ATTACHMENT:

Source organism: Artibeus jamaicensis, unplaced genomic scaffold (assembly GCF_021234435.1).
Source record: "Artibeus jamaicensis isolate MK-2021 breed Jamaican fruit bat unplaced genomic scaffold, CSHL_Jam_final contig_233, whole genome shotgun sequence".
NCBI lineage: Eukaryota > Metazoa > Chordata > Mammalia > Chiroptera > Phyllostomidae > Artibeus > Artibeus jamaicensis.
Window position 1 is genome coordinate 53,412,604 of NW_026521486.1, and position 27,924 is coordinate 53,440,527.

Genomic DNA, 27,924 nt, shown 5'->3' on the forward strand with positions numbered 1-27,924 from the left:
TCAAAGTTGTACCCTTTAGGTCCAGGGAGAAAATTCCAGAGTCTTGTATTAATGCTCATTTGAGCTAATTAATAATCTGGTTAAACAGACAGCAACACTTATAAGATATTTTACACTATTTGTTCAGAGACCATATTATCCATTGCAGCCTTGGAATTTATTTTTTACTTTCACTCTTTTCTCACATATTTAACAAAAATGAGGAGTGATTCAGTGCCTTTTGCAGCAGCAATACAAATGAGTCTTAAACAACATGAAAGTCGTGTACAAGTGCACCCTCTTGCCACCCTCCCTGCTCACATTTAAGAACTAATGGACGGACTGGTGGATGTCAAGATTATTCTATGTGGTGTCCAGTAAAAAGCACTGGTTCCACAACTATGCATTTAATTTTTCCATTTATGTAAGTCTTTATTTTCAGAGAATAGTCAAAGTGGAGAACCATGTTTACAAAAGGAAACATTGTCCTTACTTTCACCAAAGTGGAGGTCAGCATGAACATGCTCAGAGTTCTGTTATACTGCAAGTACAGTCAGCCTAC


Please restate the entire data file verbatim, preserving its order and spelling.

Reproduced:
Source organism: Artibeus jamaicensis, unplaced genomic scaffold (assembly GCF_021234435.1).
Source record: "Artibeus jamaicensis isolate MK-2021 breed Jamaican fruit bat unplaced genomic scaffold, CSHL_Jam_final contig_233, whole genome shotgun sequence".
NCBI lineage: Eukaryota > Metazoa > Chordata > Mammalia > Chiroptera > Phyllostomidae > Artibeus > Artibeus jamaicensis.
Window position 1 is genome coordinate 53,412,604 of NW_026521486.1, and position 27,924 is coordinate 53,440,527.

Genomic DNA, 27,924 nt, shown 5'->3' on the forward strand with positions numbered 1-27,924 from the left:
TCAAAGTTGTACCCTTTAGGTCCAGGGAGAAAATTCCAGAGTCTTGTATTAATGCTCATTTGAGCTAATTAATAATCTGGTTAAACAGACAGCAACACTTATAAGATATTTTACACTATTTGTTCAGAGACCATATTATCCATTGCAGCCTTGGAATTTATTTTTTACTTTCACTCTTTTCTCACATATTTAACAAAAATGAGGAGTGATTCAGTGCCTTTTGCAGCAGCAATACAAATGAGTCTTAAACAACATGAAAGTCGTGTACAAGTGCACCCTCTTGCCACCCTCCCTGCTCACATTTAAGAACTAATGGACGGACTGGTGGATGTCAAGATTATTCTATGTGGTGTCCAGTAAAAAGCACTGGTTCCACAACTATGCATTTAATTTTTCCATTTATGTAAGTCTTTATTTTCAGAGAATAGTCAAAGTGGAGAACCATGTTTACAAAAGGAAACATTGTCCTTACTTTCACCAAAGTGGAGGTCAGCATGAACATGCTCAGAGTTCTGTTATACTGCAAGTACAGTCAGCCTAC